In This Review

The Changing Face of Central Banking: Evolutionary Trends Since World War II
The Changing Face of Central Banking: Evolutionary Trends Since World War II
By Pierre L. Siklos
Cambridge University Press, 2003, 347 pp
Purchase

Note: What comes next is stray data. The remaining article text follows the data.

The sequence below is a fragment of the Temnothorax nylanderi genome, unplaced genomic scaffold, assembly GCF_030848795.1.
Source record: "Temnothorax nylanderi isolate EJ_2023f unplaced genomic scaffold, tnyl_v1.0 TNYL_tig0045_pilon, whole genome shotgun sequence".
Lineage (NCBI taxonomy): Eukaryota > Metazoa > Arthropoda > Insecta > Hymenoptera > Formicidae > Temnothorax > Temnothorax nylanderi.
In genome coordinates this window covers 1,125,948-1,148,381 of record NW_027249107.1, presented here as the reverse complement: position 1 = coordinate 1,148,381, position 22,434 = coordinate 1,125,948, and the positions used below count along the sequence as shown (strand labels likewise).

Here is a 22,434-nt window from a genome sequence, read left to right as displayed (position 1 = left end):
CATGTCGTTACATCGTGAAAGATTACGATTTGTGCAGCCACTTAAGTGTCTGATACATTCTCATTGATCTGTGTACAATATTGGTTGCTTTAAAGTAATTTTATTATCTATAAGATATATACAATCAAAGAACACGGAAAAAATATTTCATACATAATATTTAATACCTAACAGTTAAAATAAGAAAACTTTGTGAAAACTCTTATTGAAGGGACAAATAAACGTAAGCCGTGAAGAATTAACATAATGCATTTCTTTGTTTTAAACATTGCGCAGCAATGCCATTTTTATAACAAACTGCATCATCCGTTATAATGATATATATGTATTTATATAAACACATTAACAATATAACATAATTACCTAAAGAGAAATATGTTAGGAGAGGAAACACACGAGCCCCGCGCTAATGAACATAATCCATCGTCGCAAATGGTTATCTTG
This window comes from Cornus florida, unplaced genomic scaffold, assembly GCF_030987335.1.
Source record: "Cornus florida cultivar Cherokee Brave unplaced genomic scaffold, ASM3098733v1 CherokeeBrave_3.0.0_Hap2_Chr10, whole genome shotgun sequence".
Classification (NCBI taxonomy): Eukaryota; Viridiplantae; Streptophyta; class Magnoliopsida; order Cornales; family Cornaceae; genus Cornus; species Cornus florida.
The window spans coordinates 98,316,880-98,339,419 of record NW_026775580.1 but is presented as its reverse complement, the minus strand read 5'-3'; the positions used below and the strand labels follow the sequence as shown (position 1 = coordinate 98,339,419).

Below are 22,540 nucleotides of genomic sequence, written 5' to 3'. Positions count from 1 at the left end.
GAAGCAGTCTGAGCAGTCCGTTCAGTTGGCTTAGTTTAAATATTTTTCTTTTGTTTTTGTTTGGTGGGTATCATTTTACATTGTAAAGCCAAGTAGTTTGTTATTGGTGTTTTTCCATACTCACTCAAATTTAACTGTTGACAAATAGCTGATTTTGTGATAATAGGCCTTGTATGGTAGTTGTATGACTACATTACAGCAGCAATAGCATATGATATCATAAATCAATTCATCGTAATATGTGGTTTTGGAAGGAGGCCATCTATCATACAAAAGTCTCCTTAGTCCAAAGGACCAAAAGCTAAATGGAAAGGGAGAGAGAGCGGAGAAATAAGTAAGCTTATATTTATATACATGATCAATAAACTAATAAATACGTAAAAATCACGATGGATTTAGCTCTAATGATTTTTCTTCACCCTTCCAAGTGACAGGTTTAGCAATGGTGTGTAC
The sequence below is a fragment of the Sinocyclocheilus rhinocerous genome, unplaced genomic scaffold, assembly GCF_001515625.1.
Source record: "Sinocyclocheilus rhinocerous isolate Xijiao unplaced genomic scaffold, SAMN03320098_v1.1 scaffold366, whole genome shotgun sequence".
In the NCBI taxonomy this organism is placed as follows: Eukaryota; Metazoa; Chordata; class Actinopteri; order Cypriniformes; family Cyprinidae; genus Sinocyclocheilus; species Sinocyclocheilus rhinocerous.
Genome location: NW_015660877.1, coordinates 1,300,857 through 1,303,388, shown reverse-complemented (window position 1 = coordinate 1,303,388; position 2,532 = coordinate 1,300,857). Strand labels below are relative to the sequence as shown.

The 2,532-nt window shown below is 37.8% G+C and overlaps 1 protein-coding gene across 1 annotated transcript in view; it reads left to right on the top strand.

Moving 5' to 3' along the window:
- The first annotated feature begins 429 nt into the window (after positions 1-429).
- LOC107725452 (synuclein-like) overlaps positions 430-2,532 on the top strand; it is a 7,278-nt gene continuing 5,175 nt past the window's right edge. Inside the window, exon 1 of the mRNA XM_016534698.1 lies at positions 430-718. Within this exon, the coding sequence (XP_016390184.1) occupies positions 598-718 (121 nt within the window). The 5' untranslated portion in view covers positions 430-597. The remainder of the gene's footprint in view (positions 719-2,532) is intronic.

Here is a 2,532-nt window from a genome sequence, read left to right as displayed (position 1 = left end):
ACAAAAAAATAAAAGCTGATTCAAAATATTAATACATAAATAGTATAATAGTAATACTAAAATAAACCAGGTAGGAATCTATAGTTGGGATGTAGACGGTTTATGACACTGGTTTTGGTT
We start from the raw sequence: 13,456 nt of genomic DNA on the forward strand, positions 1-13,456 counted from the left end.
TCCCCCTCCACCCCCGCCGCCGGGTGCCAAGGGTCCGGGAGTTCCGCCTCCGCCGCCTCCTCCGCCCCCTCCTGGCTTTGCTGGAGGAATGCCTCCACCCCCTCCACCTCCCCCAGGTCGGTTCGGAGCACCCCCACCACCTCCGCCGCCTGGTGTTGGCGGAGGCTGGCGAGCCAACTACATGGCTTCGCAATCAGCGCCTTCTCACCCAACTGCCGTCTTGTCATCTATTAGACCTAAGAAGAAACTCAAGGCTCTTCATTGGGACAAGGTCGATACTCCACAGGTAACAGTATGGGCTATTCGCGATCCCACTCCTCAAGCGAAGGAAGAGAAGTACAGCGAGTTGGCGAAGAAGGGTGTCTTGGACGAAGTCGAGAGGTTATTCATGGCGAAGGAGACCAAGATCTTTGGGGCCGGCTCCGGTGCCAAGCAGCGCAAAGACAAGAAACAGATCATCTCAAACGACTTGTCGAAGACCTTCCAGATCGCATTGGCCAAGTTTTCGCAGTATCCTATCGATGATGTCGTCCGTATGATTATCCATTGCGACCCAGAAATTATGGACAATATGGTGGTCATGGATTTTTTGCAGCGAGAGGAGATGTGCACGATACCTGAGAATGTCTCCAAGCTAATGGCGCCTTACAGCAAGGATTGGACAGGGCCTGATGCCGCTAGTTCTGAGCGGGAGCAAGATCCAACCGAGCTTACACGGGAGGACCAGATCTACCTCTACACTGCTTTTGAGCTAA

The creation of the multinational European Central Bank, the Bank of Japan's much noted failure to stimulate the Japanese economy, and the elevation of Alan Greenspan to a cult hero are examples of the ways in which central banks have become highly prominent features of the economic landscape in recent years. Canadian economist Siklos provides a scholarly study of central banks in 20 industrialized countries over the past half-century, with emphasis on their structure, independence, accountability, transparency, and performance. He offers both cross-country quantitative analysis and selective case studies. Despite the universal tendency to personalize monetary policy, by reference, for example, to Greenspan in the United States, Sir Edward George in the United Kingdom, or Willem Duisenberg in Europe, Siklos finds greater continuity and slower evolution than this journalistic emphasis on personalities suggests. Over the period covered, central banks have become more transparent, effective, and independent. Furthermore, controlling inflation provides a more coherent basis for monetary policy than other stated objectives, but the record shows that central banks have not focused exclusively on this goal; they have also been sensitive to unemployment.